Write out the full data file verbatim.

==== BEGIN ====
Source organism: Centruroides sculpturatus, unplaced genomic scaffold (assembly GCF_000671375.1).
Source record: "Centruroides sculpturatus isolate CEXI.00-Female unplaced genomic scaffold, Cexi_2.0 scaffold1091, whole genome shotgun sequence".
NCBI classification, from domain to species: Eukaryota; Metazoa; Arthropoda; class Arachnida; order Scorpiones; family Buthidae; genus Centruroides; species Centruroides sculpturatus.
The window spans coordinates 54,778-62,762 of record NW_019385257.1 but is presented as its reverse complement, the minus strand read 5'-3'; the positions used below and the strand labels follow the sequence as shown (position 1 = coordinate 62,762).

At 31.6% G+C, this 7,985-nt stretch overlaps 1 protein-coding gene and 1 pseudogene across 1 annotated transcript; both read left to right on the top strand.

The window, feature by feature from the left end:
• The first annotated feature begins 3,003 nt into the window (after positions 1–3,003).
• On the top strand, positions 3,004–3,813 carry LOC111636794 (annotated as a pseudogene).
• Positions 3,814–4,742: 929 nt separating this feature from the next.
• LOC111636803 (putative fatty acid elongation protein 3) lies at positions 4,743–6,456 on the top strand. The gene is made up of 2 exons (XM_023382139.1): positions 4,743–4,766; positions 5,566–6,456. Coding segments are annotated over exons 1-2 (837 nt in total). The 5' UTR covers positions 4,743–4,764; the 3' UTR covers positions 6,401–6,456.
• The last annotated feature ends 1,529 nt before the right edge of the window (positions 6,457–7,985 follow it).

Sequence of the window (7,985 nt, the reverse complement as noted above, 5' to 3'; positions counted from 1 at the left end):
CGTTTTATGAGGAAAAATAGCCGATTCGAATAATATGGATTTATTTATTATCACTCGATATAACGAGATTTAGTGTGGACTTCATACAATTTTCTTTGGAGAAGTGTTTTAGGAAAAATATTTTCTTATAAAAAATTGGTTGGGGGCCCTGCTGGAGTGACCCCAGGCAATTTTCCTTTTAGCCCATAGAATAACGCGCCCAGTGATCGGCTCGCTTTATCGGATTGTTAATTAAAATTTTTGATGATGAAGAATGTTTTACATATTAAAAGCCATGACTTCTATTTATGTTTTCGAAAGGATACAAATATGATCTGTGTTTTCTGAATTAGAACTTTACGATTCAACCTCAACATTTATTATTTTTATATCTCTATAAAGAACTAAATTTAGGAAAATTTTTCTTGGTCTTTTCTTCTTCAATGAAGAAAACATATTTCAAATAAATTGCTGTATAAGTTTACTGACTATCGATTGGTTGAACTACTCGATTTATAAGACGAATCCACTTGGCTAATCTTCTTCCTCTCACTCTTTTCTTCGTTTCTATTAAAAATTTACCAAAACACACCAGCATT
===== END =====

Source organism: Centruroides sculpturatus, unplaced genomic scaffold (assembly GCF_000671375.1).
Source record: "Centruroides sculpturatus isolate CEXI.00-Female unplaced genomic scaffold, Cexi_2.0 scaffold1091, whole genome shotgun sequence".
NCBI classification, from domain to species: Eukaryota; Metazoa; Arthropoda; class Arachnida; order Scorpiones; family Buthidae; genus Centruroides; species Centruroides sculpturatus.
The window spans coordinates 54,778-62,762 of record NW_019385257.1 but is presented as its reverse complement, the minus strand read 5'-3'; the positions used below and the strand labels follow the sequence as shown (position 1 = coordinate 62,762).

At 31.6% G+C, this 7,985-nt stretch overlaps 1 protein-coding gene and 1 pseudogene across 1 annotated transcript; both read left to right on the top strand.

The window, feature by feature from the left end:
• The first annotated feature begins 3,003 nt into the window (after positions 1–3,003).
• On the top strand, positions 3,004–3,813 carry LOC111636794 (annotated as a pseudogene).
• Positions 3,814–4,742: 929 nt separating this feature from the next.
• LOC111636803 (putative fatty acid elongation protein 3) lies at positions 4,743–6,456 on the top strand. The gene is made up of 2 exons (XM_023382139.1): positions 4,743–4,766; positions 5,566–6,456. Coding segments are annotated over exons 1-2 (837 nt in total). The 5' UTR covers positions 4,743–4,764; the 3' UTR covers positions 6,401–6,456.
• The last annotated feature ends 1,529 nt before the right edge of the window (positions 6,457–7,985 follow it).

Sequence of the window (7,985 nt, the reverse complement as noted above, 5' to 3'; positions counted from 1 at the left end):
CGTTTTATGAGGAAAAATAGCCGATTCGAATAATATGGATTTATTTATTATCACTCGATATAACGAGATTTAGTGTGGACTTCATACAATTTTCTTTGGAGAAGTGTTTTAGGAAAAATATTTTCTTATAAAAAATTGGTTGGGGGCCCTGCTGGAGTGACCCCAGGCAATTTTCCTTTTAGCCCATAGAATAACGCGCCCAGTGATCGGCTCGCTTTATCGGATTGTTAATTAAAATTTTTGATGATGAAGAATGTTTTACATATTAAAAGCCATGACTTCTATTTATGTTTTCGAAAGGATACAAATATGATCTGTGTTTTCTGAATTAGAACTTTACGATTCAACCTCAACATTTATTATTTTTATATCTCTATAAAGAACTAAATTTAGGAAAATTTTTCTTGGTCTTTTCTTCTTCAATGAAGAAAACATATTTCAAATAAATTGCTGTATAAGTTTACTGACTATCGATTGGTTGAACTACTCGATTTATAAGACGAATCCACTTGGCTAATCTTCTTCCTCTCACTCTTTTCTTCGTTTCTATTAAAAATTTACCAAAACACACCAGCATT